“This is The Hardest Thing I’ve Ever Done”

I’ll start with a quick story.

I work with students at One Month, and we do a lot of one-on-one sessions where I can troubleshoot common problems that people have when building apps.

One day, a student reached out who was having trouble with images not working correctly in their Rails app. I had seen a few errors that could happen at this point in the project, so I was confident that I could get this fixed. I followed up and we scheduled a screen sharing session.

As the session progressed, I started to panic. This was a new problem, one I had never seen before, and none of my usual fixes were working. Over the next 30 minutes I tried several different things, walking through some more obscure troubleshooting techniques. As a last measure, I decided it would be best to have the student continue through the lesson with the code not working and we’d reconvene at a later date.

I felt defeated.

That’s when I saw the problem: we were missing the image rendering code. Once we added this bit of code, the project worked and the student was back on track. Hooray!

As I walked to the train that night, I replayed the session in my head, trying to figure out what happened. In that moment, I realized something about the learning process:

You are either doing something easy because you’ve done it before, or it’s the hardest thing that you’ve ever done, because it’s new.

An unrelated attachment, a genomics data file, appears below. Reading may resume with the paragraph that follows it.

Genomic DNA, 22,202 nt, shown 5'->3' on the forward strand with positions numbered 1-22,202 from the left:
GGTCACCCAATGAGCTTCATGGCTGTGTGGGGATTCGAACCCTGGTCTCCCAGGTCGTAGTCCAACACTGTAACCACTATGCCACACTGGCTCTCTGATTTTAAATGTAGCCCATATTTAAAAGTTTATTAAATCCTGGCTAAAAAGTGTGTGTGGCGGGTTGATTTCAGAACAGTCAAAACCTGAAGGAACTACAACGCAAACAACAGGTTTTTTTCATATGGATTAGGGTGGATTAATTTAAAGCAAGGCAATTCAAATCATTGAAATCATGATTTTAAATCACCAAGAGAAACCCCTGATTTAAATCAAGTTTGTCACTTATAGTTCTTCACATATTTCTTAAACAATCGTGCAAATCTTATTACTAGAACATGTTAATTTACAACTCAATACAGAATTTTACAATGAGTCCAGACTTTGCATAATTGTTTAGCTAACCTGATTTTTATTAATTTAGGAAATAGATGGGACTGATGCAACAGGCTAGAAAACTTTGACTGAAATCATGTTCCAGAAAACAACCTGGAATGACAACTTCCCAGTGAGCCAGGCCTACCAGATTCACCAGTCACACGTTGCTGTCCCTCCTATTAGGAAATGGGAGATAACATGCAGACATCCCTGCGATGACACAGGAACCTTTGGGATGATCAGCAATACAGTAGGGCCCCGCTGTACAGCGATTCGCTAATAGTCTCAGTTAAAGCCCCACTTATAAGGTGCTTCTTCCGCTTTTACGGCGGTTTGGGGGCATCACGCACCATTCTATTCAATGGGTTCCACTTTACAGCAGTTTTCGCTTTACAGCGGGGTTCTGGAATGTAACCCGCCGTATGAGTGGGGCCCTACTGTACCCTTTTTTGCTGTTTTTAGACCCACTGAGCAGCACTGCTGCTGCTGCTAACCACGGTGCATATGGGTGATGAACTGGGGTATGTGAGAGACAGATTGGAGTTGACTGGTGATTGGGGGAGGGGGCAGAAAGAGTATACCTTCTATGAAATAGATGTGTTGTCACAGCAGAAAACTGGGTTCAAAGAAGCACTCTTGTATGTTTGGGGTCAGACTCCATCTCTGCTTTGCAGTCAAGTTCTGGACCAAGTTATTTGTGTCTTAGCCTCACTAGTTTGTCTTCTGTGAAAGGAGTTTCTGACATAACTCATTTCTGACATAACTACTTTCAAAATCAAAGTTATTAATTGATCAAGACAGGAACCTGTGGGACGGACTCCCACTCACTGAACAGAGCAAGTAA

When faced with a new problem, something you have never seen before, it will always be the hardest problem you’ve ever faced.

During that screenshare, I faced, at that point in my life, the hardest problem that I ever had to face, and it was new. It wasn’t what I had expected and nothing was working.

I had no clue what I needed to do and no idea where to go.

I think that as learners, we often forget this idea. We forget that we are forging new pathways in our personal atlas. It is in these moments that we have to accept that the problem is hard. It’s hard because we don’t have answers, and we don’t know how to figure it out yet. Not only do we not know the solution, we don’t know how to go about figuring it out. This feels really frustrating. But that’s the whole point: to challenge ourselves to find those answers.

The point is learning.

In 2015, Omies decided that we would make personal resolutions. We even went so far as to write them down and share them publicly so you all could hold us accountable. My resolution was to make more music. I share new work and music links every week on my public Trello board. Every week I sit down with the goal of “drawing a musical sketch.”